Cross cutting concerns

In the last blog post I discussed the Shopware hook system and also mentioned that hooks are technically a way to address cross cutting concerns with an AOP approach. In this blog entry I want to have a deeper look into cross cutting concerns and ways to address them in PHP.

What is a "concern"?

Talking about cross cutting concerns raises the question: what are concerns in the first place? In the context of computer science, wikipedia defines concerns as

a particular set of information that has an effect on the code of a computer program

Information can be anything from knowledge of a certain calculation to a concrete functional requirement you need to reflect in your code. When writing modular programs, you usually will try to split your code in independent parts, which interact with each other and hide their actual implementation from each other. The general design principle behind this is the so called separation of concerns, as it suggests to structure the code by concerns: Usually you will try to separate the price calculation from view related things like "formatting the price". This way of organizing the code will usually lead to more understandable, reusable and maintainable code, as you are able to change the details of e.g. a class without having to take care of other classes.

The well known acronym SOLID covers this aspect in the single responsibility principle, which is often summarized to "there should only be one reason to change the code of a class". If there are multiple reasons to change your class (e.g. the price calculation changed, the logger syntax changed or the security policy changed), your class is responsible for multiple concerns (calculation, logging, security), and violates the separation of concerns approach as well as the single responsibility principle.

Cross cutting concerns

Usually developers will try to identify the main concerns of their software and split them into separate classes or functions. There are system-level and peripheral cases, however, where such clear separation of concerns is not possible: logging, security aspects or internationalisation issues are common examples of these concerns. These cases need to be taken care of in a wide range of the application, and usually "cross cut" many other components. Those concerns are called "cross cutting concerns" in differentiation to "core concerns".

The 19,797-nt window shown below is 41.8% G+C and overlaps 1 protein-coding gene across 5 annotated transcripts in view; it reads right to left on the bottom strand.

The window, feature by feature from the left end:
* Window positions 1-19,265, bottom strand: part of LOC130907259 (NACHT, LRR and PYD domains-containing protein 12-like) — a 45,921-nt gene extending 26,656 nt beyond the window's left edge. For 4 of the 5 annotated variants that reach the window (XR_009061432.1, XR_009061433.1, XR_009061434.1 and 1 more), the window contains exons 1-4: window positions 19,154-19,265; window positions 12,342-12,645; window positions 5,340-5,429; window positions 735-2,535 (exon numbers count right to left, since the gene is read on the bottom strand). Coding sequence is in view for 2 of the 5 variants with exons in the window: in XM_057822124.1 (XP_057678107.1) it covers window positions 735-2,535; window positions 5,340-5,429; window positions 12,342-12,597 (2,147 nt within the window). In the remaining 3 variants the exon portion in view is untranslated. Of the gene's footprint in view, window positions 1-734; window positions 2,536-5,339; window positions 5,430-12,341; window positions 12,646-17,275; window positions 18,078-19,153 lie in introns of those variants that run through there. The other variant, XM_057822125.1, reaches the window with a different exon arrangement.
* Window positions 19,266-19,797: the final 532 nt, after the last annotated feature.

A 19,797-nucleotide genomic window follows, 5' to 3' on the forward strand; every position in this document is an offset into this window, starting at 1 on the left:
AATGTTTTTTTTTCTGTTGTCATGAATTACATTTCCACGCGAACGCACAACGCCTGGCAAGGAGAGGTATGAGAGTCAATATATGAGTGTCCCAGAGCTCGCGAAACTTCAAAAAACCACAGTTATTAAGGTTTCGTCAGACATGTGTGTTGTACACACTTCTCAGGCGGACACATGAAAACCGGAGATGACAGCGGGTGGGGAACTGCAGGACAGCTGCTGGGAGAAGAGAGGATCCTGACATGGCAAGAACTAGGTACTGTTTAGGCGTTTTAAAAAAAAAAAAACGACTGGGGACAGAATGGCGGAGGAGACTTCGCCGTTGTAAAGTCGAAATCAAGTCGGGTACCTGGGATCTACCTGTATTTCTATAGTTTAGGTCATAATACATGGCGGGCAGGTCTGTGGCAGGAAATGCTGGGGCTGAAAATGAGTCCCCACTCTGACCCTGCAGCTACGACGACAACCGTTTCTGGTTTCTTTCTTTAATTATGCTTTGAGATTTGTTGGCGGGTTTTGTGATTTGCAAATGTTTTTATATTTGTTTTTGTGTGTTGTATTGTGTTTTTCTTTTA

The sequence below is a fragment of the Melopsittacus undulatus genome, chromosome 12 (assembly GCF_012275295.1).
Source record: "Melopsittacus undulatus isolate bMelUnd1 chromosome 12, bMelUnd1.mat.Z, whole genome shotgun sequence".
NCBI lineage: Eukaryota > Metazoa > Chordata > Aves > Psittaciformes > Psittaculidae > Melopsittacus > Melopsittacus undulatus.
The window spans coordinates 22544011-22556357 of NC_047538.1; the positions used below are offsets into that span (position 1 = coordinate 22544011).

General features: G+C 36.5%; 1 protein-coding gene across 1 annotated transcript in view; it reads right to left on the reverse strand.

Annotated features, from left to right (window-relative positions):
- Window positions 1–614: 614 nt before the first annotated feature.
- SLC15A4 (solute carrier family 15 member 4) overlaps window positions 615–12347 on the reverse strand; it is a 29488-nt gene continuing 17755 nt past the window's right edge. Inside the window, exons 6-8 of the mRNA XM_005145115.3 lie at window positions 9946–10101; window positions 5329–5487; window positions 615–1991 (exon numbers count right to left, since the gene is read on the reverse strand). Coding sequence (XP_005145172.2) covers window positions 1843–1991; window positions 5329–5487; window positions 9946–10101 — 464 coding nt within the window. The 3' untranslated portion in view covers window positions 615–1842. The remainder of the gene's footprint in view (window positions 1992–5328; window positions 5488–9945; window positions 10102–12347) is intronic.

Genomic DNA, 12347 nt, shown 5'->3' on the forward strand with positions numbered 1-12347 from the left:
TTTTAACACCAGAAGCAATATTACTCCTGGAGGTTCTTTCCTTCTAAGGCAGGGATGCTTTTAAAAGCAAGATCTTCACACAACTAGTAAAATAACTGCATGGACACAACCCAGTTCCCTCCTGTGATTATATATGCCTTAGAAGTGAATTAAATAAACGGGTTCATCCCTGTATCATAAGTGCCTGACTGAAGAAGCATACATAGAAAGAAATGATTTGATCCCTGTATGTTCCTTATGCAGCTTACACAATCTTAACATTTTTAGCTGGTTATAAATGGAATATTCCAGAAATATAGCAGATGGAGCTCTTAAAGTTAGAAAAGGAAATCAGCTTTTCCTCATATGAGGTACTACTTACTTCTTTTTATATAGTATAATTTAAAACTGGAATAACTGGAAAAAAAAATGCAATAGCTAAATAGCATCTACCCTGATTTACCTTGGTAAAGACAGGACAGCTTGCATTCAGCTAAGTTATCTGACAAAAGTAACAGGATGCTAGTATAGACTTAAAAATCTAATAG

Structural overview of hooks

As you can see in the image above, you might have several core concerns like "cart", "account" or "price calculation" that are split into separate classes and namespaces. When writing object oriented code, there are usually a lot of patterns to address this kind of issues, allowing you to create architecture that separate those concerns in a proper way. On the other hand, the cross cutting concerns need to be taken care of in all of the core concerns, and are not that easy to implement properly. In many cases, this kind of concerns leads to scattering (duplication) of code or tangling (tight coupling) of the code.

Cross cutting concerns are not a bad thing per se - they are a need of any modern application. But many applications fall short when implementing those concerns in a way that respects principles such as DRY (don't repeat yourself) or SRP (singe responsibility principle). For that reason "cross cutting concerns" should be considered a generic term for a certain kind of architectural needs of an application.

Example

Imagine you have a shopping cart class with a purchase method:

class Cart
{
    public function purchase($itemId, $customerId)
    {
        $this->privileges->purchaseAllowed($itemId, $customerId);
        $this->log->debug("Purchasing $itemId");

        try {
            $this->connection->beginTransaction();

            $purchase = new Purchase($itemId, $customerId);
            $this->em->persist($purchase);
            $this->em->flush();

            $this->connection->commitTransaction();
        } catch(\Exception $e) {
            $this->connection->rollbackTransaction();
            $throw $e;
        }

        $this->log->debug("Purchased $itemId");
    }
}

What are the core and cross cutting concerns here?

The actual core concern is creating a new purchase in the database. Elements like privilege checking, logging and transaction could be considered cross cutting concerns, as these elements will also affect other components of your application. Building the application like this will scatter e.g. the log concern all over your classes and massively bloat the implementation.

How to deal with cross cutting concerns

Events

One common approach to address cross cutting concerns is event based programming. In this section we will discuss the observer and the PubSub pattern.

Observer pattern

In case of the observer pattern, our Cart class would maintain a list of dependencies, and notify them about relevant events.

class Cart
{
    private $observers;
    
    public function purchase($itemId, $customerId)
    {
        $this->notify('cart.beforePurchase', [ 'itemId' => $itemId, 'customerId' => $customerId ]);    
    
        $purchase = new Purchase($itemId, $customerId);